Monday, January 15, 2018

El Paraiso

Roatan is a paradise (el paraiso) where the lush jungle meets the turquoise sea.  The flora and fauna are a large part of the charm that drew us back to the island again after our first trip in December 2015. 


The view from the patio. 


You could fill your morning breakfast bowl with fruit found on Roatan.   We walked past this papaya tree everyday on our way to West Bay.


Speaking of breakfast, we enjoyed the bounty from the local fruit stands during our month on Roatan.  Watermelon, papaya, bananas, and pineapples were a daily treat. 


This banana tree was very tempting, especially during the period when shipments from mainland Honduras were being slowed by blockades in December. 
 

This coconut stand, located on the main roundabout in West End, had a ready supply since there are plenty of coconut palms on Roatan!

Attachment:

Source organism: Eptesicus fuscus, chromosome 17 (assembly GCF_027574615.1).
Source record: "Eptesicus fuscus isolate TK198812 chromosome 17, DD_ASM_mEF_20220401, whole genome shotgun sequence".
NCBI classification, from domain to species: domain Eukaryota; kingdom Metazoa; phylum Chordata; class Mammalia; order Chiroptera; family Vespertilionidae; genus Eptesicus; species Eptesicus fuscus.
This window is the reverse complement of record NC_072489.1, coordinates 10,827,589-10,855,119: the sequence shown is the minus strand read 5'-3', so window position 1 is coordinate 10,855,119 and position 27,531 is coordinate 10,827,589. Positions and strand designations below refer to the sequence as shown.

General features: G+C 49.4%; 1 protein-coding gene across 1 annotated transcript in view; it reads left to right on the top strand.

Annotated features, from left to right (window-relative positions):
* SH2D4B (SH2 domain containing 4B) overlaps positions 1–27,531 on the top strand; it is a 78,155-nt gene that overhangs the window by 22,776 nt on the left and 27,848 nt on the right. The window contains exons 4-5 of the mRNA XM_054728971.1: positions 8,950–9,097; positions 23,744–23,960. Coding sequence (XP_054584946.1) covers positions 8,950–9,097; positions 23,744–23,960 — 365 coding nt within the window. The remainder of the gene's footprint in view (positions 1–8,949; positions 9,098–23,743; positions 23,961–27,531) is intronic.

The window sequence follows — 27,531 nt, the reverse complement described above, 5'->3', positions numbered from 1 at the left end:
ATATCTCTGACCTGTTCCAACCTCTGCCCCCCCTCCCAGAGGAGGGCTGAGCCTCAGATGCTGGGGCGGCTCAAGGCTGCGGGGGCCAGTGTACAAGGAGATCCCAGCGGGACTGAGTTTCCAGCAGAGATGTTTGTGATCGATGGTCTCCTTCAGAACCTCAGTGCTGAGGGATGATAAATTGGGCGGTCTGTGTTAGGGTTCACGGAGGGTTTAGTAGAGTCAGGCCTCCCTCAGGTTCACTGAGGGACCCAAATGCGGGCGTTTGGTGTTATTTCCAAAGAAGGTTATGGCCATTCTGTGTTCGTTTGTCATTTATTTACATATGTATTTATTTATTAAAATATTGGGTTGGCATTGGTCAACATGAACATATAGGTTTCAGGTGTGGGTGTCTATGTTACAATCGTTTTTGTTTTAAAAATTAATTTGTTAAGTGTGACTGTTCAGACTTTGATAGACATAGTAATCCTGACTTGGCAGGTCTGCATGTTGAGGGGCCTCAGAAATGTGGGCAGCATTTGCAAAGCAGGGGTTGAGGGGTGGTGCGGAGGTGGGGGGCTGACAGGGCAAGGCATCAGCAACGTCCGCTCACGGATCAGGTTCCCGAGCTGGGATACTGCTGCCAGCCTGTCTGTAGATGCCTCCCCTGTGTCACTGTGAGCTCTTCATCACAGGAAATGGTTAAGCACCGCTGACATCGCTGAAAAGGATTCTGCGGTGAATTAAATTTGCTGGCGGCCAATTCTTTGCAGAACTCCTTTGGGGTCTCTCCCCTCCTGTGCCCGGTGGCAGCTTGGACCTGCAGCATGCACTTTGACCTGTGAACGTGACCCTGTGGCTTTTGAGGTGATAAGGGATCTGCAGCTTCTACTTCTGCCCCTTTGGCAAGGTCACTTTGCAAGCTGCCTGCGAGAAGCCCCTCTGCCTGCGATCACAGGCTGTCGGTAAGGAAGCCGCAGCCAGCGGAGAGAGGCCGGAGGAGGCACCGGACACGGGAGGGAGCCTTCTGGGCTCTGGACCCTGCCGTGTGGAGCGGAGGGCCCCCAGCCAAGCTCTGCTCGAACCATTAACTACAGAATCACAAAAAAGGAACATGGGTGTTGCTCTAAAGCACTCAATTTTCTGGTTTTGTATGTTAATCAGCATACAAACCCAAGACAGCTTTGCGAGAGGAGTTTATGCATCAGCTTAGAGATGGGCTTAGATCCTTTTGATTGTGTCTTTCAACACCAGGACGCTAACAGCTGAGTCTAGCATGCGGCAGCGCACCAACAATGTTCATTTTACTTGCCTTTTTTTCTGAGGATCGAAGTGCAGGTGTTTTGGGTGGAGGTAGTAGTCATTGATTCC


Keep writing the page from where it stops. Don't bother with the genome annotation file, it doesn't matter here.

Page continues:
These two guys utilize the local bounty to sell coco frios on West Bay Beach everyday.


The local neighborhoods around West Bay are lined with beautiful gardens.  Love these peach colored hibiscus!


  I'm not sure what this pink and white spotted plant is, but it looks like a variety of elephant ears. 
 

A beautiful tropical garden in West Bay behind a picket fence.
 

The path to Kismet is lined with banana trees and palms.


Beautiful Heliconia in the community where we stayed in West Bay.


The island's fauna are as exotic as the flora.  A lot of locals have parrots as pets. The parrots at Celeste's in West Bay wolf whistle and call out to pedestrians passing by. When we stayed at a rental adjacent to Gumbalimba Park in 2015, scarlet macaws would fly over from the park in the mornings and early evenings.


The local iguanas usually blend into their locations.  I've read the black iguanas that lurk on the ironshore cliffs are an endangered species on the island, primarily because they've been a food source for locals.  This one was perched on the wall at the end of West Bay Beach.  There are various animals farms and preserves on the island for tourists to visit, including the Iguana Farm and another preserve with sloths and monkeys.